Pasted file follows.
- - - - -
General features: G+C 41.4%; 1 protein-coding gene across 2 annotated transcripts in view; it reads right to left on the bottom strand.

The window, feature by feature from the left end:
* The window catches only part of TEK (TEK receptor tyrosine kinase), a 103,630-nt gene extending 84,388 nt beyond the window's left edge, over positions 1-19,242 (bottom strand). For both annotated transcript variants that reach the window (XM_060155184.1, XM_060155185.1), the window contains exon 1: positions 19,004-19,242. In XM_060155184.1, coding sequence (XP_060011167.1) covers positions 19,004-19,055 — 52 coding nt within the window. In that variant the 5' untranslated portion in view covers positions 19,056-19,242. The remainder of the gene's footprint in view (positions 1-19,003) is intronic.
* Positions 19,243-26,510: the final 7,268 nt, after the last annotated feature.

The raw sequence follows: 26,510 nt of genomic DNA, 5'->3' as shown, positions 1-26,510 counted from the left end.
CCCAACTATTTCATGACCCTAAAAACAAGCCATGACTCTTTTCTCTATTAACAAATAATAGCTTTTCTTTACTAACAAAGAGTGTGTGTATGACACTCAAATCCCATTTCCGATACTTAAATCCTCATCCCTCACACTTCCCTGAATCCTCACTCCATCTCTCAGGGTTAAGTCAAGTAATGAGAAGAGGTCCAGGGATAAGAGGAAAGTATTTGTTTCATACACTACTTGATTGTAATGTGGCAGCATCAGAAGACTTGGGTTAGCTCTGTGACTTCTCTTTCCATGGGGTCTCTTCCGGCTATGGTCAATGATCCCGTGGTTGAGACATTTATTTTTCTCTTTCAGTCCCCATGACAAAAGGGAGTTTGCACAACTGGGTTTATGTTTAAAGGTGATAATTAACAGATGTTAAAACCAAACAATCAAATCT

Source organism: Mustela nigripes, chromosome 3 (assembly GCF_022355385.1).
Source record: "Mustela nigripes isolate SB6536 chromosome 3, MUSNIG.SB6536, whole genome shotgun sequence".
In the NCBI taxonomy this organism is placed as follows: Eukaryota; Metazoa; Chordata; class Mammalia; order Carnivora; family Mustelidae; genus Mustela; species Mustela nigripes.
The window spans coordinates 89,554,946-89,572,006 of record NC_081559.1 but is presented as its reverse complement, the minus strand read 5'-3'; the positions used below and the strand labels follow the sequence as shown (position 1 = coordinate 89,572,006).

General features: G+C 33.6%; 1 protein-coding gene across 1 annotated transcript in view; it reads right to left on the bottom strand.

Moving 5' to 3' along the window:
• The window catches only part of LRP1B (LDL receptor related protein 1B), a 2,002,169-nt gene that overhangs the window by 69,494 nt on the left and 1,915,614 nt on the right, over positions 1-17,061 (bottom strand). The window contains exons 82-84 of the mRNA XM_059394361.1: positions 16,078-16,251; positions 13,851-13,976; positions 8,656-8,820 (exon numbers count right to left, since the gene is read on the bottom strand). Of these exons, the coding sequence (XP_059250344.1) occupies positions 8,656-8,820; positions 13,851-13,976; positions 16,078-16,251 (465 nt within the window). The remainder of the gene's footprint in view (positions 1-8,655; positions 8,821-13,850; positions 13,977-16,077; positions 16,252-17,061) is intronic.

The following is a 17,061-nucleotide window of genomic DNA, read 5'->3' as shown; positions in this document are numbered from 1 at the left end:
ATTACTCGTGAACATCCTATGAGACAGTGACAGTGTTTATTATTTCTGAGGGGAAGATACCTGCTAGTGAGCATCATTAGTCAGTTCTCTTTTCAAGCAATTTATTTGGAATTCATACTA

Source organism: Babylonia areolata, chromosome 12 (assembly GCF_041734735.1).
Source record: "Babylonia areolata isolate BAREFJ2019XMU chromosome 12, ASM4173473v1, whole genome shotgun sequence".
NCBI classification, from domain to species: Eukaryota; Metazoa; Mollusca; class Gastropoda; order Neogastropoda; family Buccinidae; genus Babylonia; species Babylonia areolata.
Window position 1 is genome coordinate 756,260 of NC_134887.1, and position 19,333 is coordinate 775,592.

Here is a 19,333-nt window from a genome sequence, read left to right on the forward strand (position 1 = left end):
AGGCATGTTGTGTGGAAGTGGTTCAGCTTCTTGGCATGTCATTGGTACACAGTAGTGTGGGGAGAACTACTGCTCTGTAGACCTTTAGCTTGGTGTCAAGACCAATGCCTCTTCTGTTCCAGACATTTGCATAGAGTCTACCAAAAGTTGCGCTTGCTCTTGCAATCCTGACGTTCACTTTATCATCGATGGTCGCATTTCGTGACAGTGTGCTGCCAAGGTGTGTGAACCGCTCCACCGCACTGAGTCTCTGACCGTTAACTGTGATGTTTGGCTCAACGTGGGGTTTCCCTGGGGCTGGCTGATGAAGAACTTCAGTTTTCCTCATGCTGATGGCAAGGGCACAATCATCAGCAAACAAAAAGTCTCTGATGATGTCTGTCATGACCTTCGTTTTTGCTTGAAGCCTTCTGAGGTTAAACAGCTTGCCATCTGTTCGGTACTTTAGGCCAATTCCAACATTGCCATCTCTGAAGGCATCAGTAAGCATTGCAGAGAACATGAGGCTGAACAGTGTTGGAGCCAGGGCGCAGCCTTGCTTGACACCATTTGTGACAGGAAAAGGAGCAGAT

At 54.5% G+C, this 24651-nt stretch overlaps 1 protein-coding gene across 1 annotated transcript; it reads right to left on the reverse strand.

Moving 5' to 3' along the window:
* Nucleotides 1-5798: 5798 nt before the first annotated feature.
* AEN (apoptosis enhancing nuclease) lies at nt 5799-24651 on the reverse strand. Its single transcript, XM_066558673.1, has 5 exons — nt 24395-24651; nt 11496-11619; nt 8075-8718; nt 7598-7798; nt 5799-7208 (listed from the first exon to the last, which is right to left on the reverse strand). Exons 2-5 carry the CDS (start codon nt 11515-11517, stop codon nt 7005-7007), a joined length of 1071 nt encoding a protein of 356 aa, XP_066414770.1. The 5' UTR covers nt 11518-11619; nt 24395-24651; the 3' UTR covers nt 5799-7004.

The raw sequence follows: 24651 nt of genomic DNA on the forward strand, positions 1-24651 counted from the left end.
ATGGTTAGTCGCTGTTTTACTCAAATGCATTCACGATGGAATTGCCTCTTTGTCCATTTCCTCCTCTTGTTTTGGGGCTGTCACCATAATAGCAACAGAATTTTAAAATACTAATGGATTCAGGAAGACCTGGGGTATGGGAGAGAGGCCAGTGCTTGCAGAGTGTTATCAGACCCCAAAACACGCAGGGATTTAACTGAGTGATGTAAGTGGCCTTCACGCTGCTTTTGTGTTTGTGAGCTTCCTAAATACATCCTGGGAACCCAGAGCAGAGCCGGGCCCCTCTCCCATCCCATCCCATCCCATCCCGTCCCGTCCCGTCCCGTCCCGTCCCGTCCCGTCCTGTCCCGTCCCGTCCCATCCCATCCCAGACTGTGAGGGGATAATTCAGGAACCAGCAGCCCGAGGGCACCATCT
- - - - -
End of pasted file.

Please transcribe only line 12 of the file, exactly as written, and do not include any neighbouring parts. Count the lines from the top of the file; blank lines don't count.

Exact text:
Moving 5' to 3' along the window: